David Lerner Associates News: 2014 Social Security COLA Is.1.5 Percent
Every fall, the Social Security Administration announces whether there will be a cost-of-living adjustment (or COLA) to Social Security benefits for the upcoming year. In October, the SSA announced that the Social Security COLA in 2014 will be 1.5 percent, down slightly from the 1.7 percent COLA increase in 2013. This will result in an average monthly Social Security benefit increase of about $19, bringing the average monthly Social Security check up to $1,294.
From a historical perspective, this is one of the smallest COLA increases ever and reflects the low overall levels of inflation in the U.S. economy over the past year. The Social Security COLA is based on the Consumer Price Index for Urban Wage Earners and Clerical Workers (CPI-W), which has run at about 1.6 percent over the past year. Falling gasoline prices were a big factor in the low CPI-W — they dropped by 7.5 percent between September 2012 and September 2013.
For comparison’s sake, the historical Social Security COLA is 4.1 percent and the 10-year average is 2.5 percent. In 2012, the Social Security COLA was 3.6 percent, but this came on the heels of back-to-back years in 2010 and 2011 when there was no COLA increase due to falling prices for consumer goods in the wake of the recession.
Is the Social Security COLA Fair?
Some experts contend that basing the Social Security COLA on the CPI-W is not fair to many Social Security recipients because older Americans tend to face higher expenses than the rest of the population. For example, between 1982 and 2011, the CPI-E, which measures the inflation rate for Americans age 62 and over, rose at an average annual rate of 3.1 percent, while the CPI-W rose at an average annual rate of 2.9 percent.
There are several possible reasons for this higher rate of inflation among senior citizens, starting with the fact that they tend to spend more money on healthcare. In fact, the share of expenditures on healthcare by the CPI-E population is about double that of the CPI-W population. In addition, medical care inflation increased by 5.1 percent annually between 1983 and 2011, while inflation for all other goods and services excluding healthcare increased by 2.8 percent annually during this time.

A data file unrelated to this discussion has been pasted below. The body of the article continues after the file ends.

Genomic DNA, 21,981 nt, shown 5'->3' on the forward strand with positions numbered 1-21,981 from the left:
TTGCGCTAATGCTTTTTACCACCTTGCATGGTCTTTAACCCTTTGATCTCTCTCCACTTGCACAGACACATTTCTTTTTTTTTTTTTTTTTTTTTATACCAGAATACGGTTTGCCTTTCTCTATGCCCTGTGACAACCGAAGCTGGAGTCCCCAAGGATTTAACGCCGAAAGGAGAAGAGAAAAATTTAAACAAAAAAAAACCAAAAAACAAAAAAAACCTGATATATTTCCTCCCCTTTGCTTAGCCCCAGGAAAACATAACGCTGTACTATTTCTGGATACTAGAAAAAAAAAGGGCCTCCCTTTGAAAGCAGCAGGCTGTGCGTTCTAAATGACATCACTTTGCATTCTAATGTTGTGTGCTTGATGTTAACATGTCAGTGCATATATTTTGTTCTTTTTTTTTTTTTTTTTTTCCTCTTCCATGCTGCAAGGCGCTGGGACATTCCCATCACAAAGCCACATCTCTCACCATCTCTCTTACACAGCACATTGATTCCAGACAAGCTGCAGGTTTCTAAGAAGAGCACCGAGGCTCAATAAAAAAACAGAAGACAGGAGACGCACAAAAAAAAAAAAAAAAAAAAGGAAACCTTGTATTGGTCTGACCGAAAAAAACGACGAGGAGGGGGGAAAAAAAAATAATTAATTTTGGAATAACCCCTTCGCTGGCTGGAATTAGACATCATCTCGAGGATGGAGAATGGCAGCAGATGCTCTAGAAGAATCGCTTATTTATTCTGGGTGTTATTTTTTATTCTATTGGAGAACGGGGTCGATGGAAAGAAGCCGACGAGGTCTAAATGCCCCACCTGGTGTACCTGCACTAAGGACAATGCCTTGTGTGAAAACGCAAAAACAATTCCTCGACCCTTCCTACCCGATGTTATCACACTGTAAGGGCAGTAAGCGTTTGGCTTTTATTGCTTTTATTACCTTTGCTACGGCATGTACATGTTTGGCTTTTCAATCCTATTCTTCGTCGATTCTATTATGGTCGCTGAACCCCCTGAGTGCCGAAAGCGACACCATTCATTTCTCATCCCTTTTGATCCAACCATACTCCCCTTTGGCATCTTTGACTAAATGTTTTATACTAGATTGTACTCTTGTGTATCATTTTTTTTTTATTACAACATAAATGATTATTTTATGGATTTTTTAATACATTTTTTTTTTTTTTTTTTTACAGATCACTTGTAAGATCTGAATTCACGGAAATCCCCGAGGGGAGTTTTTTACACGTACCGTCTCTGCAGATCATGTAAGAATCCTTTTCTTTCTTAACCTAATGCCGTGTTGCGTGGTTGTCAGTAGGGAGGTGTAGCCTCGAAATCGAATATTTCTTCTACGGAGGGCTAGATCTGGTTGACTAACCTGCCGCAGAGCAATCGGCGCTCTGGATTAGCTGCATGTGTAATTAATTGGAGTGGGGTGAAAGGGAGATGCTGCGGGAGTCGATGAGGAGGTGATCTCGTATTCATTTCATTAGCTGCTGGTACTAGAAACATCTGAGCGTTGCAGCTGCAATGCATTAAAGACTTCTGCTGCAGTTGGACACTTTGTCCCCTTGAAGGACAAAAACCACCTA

COLAs Add Up Over Time
While at first glance a 1.5 percent COLA may not seem like much, it’s important to put this number into perspective, says David Lerner Associates Executive Vice President, Daniel Lerner. “Every little bit helps, especially for seniors who are living on fixed incomes. The COLA provides a degree of inflation protection for Social Security recipients that doesn’t exist with many other income sources. Each individual’s life expectancy is, of course, uncertain, and the Social Security COLA provides some longevity protection that can help extend the life of an individual’s retirement portfolio.”
Lerner points out the fact that while a 1.5 percent COLA might not amount to a whole lot of money in one year, the amounts add up over time. For example, if you receive a monthly Social Security benefit of $2,000 and the annual COLA is 1.5 percent each year over the next decade, in 10 years your monthly benefit will rise to $2,321. In 20 years it will rise to $2,693 and in 30 years it will rise to $3,126.
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Founded in 1976, David Lerner Associates is a privately-held broker/dealer with headquarters in Syosset, New York and branch offices in Westport, CT; Boca Raton, FL; Teaneck and Princeton, NJ; and White Plains, NY. For more information contact David Lerner Associates Call 1-800-367-3000 Visit our website: http://www.davidlerner.com